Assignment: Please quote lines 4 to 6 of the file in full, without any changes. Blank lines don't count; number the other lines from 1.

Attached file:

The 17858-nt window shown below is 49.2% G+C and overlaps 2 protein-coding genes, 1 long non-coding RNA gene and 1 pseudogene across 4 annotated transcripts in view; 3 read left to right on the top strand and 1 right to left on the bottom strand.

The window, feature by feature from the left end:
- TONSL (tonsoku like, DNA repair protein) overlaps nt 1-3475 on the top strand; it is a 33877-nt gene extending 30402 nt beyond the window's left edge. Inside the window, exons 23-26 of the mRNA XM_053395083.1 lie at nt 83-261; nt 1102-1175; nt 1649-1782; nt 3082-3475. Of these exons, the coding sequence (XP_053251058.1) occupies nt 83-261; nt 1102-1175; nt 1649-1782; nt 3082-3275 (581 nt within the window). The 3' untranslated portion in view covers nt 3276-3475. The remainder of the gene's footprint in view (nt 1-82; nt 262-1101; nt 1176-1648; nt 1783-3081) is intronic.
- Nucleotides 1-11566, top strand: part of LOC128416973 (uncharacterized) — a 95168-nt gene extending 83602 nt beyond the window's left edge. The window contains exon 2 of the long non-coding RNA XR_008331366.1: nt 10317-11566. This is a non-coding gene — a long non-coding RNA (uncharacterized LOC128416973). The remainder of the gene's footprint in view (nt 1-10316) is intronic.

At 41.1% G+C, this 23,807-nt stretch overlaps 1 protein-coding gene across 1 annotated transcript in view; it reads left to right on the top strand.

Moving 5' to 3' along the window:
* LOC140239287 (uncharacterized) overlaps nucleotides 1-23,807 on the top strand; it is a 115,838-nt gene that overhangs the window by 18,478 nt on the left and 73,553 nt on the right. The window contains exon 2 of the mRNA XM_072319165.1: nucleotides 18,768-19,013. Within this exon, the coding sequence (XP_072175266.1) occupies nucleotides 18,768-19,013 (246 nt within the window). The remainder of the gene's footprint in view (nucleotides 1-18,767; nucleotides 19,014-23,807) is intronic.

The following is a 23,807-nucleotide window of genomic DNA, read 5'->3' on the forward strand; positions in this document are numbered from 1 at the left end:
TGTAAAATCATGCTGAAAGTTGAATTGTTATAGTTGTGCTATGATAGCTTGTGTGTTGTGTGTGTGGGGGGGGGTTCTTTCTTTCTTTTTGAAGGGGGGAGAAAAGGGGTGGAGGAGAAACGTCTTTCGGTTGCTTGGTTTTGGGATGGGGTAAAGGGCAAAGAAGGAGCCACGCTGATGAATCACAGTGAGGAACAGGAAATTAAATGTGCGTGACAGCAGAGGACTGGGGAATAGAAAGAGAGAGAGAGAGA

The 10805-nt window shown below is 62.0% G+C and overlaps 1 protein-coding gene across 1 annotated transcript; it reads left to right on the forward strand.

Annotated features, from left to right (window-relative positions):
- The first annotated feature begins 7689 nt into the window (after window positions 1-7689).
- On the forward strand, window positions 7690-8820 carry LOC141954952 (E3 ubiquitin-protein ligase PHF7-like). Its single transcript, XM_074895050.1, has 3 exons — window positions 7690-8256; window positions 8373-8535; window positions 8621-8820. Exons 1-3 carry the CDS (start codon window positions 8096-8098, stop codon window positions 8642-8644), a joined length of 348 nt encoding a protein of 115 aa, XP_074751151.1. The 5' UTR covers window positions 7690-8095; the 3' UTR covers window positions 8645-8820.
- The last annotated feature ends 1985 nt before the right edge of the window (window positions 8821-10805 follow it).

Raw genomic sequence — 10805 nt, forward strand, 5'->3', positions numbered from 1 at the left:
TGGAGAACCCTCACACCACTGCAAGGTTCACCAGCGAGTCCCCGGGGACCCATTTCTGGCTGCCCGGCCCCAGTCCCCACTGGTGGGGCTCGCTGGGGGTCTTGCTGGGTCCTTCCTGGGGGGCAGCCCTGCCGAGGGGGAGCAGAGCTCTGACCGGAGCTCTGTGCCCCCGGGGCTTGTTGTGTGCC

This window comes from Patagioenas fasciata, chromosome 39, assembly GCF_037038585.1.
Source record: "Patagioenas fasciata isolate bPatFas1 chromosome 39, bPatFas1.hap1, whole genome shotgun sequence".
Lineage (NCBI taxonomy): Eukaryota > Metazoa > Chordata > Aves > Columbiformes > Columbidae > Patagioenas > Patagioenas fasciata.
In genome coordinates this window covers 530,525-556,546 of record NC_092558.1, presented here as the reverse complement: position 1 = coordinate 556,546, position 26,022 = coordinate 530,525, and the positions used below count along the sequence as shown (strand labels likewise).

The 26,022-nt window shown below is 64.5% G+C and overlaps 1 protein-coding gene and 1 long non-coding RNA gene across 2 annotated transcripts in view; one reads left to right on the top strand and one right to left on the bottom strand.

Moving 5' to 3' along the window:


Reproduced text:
- Nucleotides 1-11566, top strand: part of LOC128416973 (uncharacterized) — a 95168-nt gene extending 83602 nt beyond the window's left edge. The window contains exon 2 of the long non-coding RNA XR_008331366.1: nt 10317-11566. This is a non-coding gene — a long non-coding RNA (uncharacterized LOC128416973). The remainder of the gene's footprint in view (nt 1-10316) is intronic.

At 41.1% G+C, this 23,807-nt stretch overlaps 1 protein-coding gene across 1 annotated transcript in view; it reads left to right on the top strand.

Moving 5' to 3' along the window: